So it changed its direction. Bernie was the vehicle for me to experience all of this, but the lessons that I learned as a child and the things and the sayings that she taught me, that was really the bread and butter of it. … Throughout this book you will find quotations from my mother, Buddie Shrier. Some of these I found after she died, written on lists or pieces of paper and collected in a small wooden box. Others were simply things I heard her saying on an everyday basis. The life lessons they express form the foundation of my life and had an enormous influence on how I coped as I mourned the loss of my husband. … So for me, this is really a tribute to her. So as it started it out, where it was co-authored with the rabbi. Didn’t happen. Where it was about Bernie, didn’t happen. It’s my journey.

LD: It’s interesting too that you say that because that’s something that has struck me about people that I’ve known that have lost a spouse. One of my friends lost her husband when she was pretty young and she’s gone to accomplish things professionally that she would never have done if she were married, because she wouldn’t have had to. It’s definitely an example of one of those one door closes another one opens kind of thing. …

ST: That’s right. And it’s a choice, Leslie. It’s really, really a definite choice and you can watch those who do it and you can watch those who don’t do it and I think we’re born genetically with our certain DNA that we’re positive or we’re negative and then you have a choice after that. And my choice and was to do this, to make a difference.

… I’m just along for the ride and wherever it goes, it goes.

LD: Well it’s a great accomplishment to have written a book and have it sitting in front of us here, even if it never goes anywhere else. The fact that you wrote it and you got everything you got out of writing it. And the product itself is a whole other journey.

ST: I did it and I love it. You know it’s interesting, I look at it, and just like they can’t ever take your education away from you, I am always going to be a published author.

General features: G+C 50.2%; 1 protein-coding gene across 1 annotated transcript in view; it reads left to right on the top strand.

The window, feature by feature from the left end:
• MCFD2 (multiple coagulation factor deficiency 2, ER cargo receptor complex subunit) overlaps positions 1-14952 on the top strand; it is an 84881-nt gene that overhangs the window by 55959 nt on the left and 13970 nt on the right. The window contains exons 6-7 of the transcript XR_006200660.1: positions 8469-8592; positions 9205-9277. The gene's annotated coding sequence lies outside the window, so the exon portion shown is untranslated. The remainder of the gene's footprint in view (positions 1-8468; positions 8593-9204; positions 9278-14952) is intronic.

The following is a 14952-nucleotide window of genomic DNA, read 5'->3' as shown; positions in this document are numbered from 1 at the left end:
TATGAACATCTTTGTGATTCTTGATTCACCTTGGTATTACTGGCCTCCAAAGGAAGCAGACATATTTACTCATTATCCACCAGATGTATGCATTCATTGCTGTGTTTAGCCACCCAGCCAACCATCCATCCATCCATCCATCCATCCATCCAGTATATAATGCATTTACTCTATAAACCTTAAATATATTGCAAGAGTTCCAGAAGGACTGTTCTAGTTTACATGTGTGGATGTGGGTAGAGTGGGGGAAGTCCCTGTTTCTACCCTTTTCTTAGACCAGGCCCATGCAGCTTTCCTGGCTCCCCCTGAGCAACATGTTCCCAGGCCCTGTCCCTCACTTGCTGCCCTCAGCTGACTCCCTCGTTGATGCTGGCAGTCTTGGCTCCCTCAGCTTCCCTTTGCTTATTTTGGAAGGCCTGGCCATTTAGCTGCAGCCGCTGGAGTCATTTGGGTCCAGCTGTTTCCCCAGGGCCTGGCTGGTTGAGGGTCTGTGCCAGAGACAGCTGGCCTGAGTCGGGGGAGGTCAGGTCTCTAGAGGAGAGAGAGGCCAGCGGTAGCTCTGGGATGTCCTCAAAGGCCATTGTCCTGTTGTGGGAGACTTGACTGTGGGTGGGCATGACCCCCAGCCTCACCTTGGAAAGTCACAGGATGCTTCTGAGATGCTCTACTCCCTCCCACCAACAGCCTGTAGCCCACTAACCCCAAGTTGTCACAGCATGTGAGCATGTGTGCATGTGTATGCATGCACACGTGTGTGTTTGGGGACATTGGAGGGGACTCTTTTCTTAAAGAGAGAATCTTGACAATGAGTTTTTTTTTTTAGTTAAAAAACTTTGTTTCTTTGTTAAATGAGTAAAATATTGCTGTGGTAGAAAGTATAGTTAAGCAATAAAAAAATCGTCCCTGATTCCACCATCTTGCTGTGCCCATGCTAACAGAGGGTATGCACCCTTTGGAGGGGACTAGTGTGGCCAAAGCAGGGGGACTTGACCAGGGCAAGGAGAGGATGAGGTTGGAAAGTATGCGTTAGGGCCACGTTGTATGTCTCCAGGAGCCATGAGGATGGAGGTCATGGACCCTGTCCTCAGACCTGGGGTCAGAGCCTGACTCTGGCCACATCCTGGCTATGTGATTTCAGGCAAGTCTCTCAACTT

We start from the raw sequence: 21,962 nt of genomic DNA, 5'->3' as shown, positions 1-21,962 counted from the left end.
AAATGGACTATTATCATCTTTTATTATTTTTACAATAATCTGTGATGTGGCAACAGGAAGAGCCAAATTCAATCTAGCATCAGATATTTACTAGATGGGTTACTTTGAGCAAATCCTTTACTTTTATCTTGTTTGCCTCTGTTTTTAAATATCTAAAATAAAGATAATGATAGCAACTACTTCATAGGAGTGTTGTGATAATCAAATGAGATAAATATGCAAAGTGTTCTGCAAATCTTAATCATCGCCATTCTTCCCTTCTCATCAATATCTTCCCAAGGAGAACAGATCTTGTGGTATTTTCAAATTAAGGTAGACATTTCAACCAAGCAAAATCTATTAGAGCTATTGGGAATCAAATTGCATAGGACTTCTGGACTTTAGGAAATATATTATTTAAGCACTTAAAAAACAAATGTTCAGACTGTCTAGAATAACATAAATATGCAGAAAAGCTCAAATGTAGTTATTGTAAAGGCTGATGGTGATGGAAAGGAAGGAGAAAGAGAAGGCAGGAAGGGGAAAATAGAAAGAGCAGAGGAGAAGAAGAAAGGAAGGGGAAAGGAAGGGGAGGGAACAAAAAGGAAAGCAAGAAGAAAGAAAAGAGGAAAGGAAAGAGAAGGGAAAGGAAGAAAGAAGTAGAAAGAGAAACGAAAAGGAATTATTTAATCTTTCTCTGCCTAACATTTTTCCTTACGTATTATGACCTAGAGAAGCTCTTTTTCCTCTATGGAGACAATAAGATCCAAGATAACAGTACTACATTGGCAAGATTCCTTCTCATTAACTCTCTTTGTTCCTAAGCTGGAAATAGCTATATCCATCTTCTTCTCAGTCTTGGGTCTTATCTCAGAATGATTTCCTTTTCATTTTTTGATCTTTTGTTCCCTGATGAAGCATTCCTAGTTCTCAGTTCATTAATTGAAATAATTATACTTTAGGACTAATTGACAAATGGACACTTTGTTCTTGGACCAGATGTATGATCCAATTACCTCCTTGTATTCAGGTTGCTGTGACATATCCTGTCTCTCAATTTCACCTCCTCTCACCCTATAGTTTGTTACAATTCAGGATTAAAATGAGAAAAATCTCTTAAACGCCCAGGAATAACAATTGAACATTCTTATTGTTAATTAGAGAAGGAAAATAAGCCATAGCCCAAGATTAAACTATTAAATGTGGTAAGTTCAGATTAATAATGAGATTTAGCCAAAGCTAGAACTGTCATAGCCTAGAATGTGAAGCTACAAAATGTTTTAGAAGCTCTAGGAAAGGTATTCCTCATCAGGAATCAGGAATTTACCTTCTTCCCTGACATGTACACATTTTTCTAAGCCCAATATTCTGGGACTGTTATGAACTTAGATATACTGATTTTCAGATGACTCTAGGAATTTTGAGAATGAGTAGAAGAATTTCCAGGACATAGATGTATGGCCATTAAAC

Vital Stats: Sissy Taran

Born: Detroit, Michigan, November 26, 1944.

Family: Three grown daughters, Tiffany, Francine and Nadine; Son-in-laws Scott and Zach; and grandchildren Ethan and Blythe.

Civic Involvement: Mentor to two children in the Council on Alcoholism and Drug Abuse’s Fighting Back program; CALM; Anti-Defamation League; Coalition Against gun Violence; Hadassah; B’nai B’rith Temple.

Professional Accomplishments: Former elementary school teacher who has been honored with outstanding service awards from the Beverly Hills and Santa Barbara PTAs.

Little-Known Fact: “My dad was part of the Kennedy administration and I was raised on a ranch outside of Bakersfield.”

Benefit for Hospice of Santa Barbara and Congregation B’nai B’rith

On Sunday, February 10, from 2 to 4 p.m., Hospice of Santa Barbara’s Executive Director Gail Rink will interview Sissy Taran and Rabbi Steve Cohen about their experiences working on “The Sun Will Shine Again: Life Lessons from a Year of Grieving.” Then refreshments will be served and all book sales from that day will go directly to Hospice and the Temple.

Originally published in Noozhawk on February 3, 2008.

With Open Arms: Sarah House

Sarah House (courtesy photo)

Sarah House (courtesy photo)

While the image of a residential care facility for people who are sick and dying doesn’t exactly conjure uplifting images, a visit to Sarah House is more inspiring than depressing.

“Sarah House is a place where you live your life until the last breath. It’s a celebration of your life,” says Kerrie Kilpatrick-Weinberg, board member of the nonprofit, which opened in 1994 as a home for people with AIDS, and has expanded its mission in recent years to focus on end-of-life care. “You have your family and the things that mean so much to you around. This is important and sometimes gets overlooked when you’re in a larger setting such as a hospital.”